Scientists at Complutense University and Autonoma University have discovered that compounds acting at cannabinoid receptors eradicate brain tumors (gliomas) in one third of rats treated, and prolong the survival of another third.
The experiments led by Manuel Guzman suggest that cannabinoids kill glioma cells by inducing a programmed cell death (apoptosis) by a second messenger protein called ceramide and an intracellular signaling cascade.
Guzman said about the experiment published in the March issue of Nature Medicine, that they tested tetrahydrocannabinol (THC) at very low doses and at a stage when the rats were already starting to die. He predicts that the THC would be more effective if given earlier.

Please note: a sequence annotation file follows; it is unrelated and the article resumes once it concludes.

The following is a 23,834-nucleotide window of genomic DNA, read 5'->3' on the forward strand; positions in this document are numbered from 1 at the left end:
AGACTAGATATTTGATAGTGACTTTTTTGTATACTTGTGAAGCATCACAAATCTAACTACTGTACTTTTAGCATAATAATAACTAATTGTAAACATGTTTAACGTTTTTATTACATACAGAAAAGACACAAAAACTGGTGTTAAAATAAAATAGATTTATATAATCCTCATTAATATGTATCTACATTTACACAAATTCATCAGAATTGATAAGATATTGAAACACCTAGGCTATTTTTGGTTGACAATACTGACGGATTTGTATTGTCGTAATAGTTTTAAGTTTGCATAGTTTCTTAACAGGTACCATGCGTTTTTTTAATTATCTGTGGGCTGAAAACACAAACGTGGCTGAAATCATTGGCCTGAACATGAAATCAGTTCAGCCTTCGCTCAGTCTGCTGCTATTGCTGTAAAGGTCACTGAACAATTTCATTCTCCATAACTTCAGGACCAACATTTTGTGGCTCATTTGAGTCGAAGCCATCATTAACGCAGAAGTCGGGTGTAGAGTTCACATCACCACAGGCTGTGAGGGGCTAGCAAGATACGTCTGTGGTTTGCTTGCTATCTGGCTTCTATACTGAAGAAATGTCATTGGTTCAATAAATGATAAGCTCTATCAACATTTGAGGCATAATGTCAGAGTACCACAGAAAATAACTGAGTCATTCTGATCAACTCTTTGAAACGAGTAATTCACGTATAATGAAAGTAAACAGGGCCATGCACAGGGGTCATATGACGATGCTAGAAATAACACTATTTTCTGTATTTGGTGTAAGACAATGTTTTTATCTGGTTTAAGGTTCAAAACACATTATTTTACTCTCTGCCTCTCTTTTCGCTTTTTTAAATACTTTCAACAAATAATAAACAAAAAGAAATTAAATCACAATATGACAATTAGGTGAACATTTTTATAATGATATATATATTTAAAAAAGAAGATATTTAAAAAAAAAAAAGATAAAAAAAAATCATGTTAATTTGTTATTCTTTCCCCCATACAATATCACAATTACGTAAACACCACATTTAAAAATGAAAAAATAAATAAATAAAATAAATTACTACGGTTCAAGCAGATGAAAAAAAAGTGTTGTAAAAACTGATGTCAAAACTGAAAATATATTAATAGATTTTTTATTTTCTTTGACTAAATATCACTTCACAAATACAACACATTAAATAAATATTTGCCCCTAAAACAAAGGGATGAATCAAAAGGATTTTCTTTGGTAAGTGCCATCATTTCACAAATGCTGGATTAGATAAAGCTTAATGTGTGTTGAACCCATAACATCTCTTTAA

Guzman said he hopes to start studies in humans in about a year. "We observed a very remarkable growth inhibiting effect," he said.
"It's very exciting if it makes a dent in the treatment of glioma," said Harvard Professor Lester Grinspoon, MD. "If there is truly some promise to it, that would really be quite phenomenal. However, we have to be very cautious before we jump to any conclusions on how it effects humans."
For more information, please contact Lester Grinspoon, MD, at (617)277-3621.